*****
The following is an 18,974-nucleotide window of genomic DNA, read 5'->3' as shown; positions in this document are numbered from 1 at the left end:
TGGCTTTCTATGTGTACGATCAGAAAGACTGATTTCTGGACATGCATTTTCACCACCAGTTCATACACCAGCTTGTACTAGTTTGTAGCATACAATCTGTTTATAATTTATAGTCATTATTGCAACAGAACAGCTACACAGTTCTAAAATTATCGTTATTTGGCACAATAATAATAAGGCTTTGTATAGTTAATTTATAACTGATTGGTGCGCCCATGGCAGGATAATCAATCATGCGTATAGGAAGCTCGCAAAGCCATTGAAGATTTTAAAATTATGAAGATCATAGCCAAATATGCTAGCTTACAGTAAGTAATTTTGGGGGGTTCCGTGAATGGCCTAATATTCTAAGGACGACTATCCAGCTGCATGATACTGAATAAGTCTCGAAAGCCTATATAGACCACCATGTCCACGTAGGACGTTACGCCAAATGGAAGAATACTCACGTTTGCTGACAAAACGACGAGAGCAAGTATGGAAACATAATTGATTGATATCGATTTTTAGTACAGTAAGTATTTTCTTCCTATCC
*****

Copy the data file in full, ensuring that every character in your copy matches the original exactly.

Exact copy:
The following is an 18,974-nucleotide window of genomic DNA, read 5'->3' as shown; positions in this document are numbered from 1 at the left end:
TGGCTTTCTATGTGTACGATCAGAAAGACTGATTTCTGGACATGCATTTTCACCACCAGTTCATACACCAGCTTGTACTAGTTTGTAGCATACAATCTGTTTATAATTTATAGTCATTATTGCAACAGAACAGCTACACAGTTCTAAAATTATCGTTATTTGGCACAATAATAATAAGGCTTTGTATAGTTAATTTATAACTGATTGGTGCGCCCATGGCAGGATAATCAATCATGCGTATAGGAAGCTCGCAAAGCCATTGAAGATTTTAAAATTATGAAGATCATAGCCAAATATGCTAGCTTACAGTAAGTAATTTTGGGGGGTTCCGTGAATGGCCTAATATTCTAAGGACGACTATCCAGCTGCATGATACTGAATAAGTCTCGAAAGCCTATATAGACCACCATGTCCACGTAGGACGTTACGCCAAATGGAAGAATACTCACGTTTGCTGACAAAACGACGAGAGCAAGTATGGAAACATAATTGATTGATATCGATTTTTAGTACAGTAAGTATTTTCTTCCTATCC